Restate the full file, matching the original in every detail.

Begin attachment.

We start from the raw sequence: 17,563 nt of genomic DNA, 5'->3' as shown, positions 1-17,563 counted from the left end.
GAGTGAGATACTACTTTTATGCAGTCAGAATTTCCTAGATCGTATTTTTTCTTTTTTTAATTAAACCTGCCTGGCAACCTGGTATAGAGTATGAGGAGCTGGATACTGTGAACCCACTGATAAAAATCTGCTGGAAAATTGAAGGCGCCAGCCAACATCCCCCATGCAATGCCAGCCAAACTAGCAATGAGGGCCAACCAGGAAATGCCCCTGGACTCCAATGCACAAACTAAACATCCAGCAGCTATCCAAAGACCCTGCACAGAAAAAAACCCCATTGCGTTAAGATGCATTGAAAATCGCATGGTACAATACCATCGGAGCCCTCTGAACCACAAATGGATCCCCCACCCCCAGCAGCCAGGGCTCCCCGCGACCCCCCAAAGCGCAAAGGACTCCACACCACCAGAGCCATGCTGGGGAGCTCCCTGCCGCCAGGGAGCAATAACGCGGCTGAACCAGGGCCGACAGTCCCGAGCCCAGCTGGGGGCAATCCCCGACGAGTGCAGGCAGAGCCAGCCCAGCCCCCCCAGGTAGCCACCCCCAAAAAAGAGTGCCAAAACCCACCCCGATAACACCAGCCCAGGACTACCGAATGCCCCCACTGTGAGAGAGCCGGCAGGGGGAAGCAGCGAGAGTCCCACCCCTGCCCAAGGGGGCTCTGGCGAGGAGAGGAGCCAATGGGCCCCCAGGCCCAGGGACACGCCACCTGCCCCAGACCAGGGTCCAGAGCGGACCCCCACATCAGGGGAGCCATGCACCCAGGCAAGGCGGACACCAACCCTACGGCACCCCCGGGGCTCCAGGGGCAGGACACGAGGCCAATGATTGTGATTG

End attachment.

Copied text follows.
We start from the raw sequence: 17,563 nt of genomic DNA, 5'->3' as shown, positions 1-17,563 counted from the left end.
GAGTGAGATACTACTTTTATGCAGTCAGAATTTCCTAGATCGTATTTTTTCTTTTTTTAATTAAACCTGCCTGGCAACCTGGTATAGAGTATGAGGAGCTGGATACTGTGAACCCACTGATAAAAATCTGCTGGAAAATTGAAGGCGCCAGCCAACATCCCCCATGCAATGCCAGCCAAACTAGCAATGAGGGCCAACCAGGAAATGCCCCTGGACTCCAATGCACAAACTAAACATCCAGCAGCTATCCAAAGACCCTGCACAGAAAAAAACCCCATTGCGTTAAGATGCATTGAAAATCGCATGGTACAATACCATCGGAGCCCTCTGAACCACAAATGGATCCCCCACCCCCAGCAGCCAGGGCTCCCCGCGACCCCCCAAAGCGCAAAGGACTCCACACCACCAGAGCCATGCTGGGGAGCTCCCTGCCGCCAGGGAGCAATAACGCGGCTGAACCAGGGCCGACAGTCCCGAGCCCAGCTGGGGGCAATCCCCGACGAGTGCAGGCAGAGCCAGCCCAGCCCCCCCAGGTAGCCACCCCCAAAAAAGAGTGCCAAAACCCACCCCGATAACACCAGCCCAGGACTACCGAATGCCCCCACTGTGAGAGAGCCGGCAGGGGGAAGCAGCGAGAGTCCCACCCCTGCCCAAGGGGGCTCTGGCGAGGAGAGGAGCCAATGGGCCCCCAGGCCCAGGGACACGCCACCTGCCCCAGACCAGGGTCCAGAGCGGACCCCCACATCAGGGGAGCCATGCACCCAGGCAAGGCGGACACCAACCCTACGGCACCCCCGGGGCTCCAGGGGCAGGACACGAGGCCAATGATTGTGATTG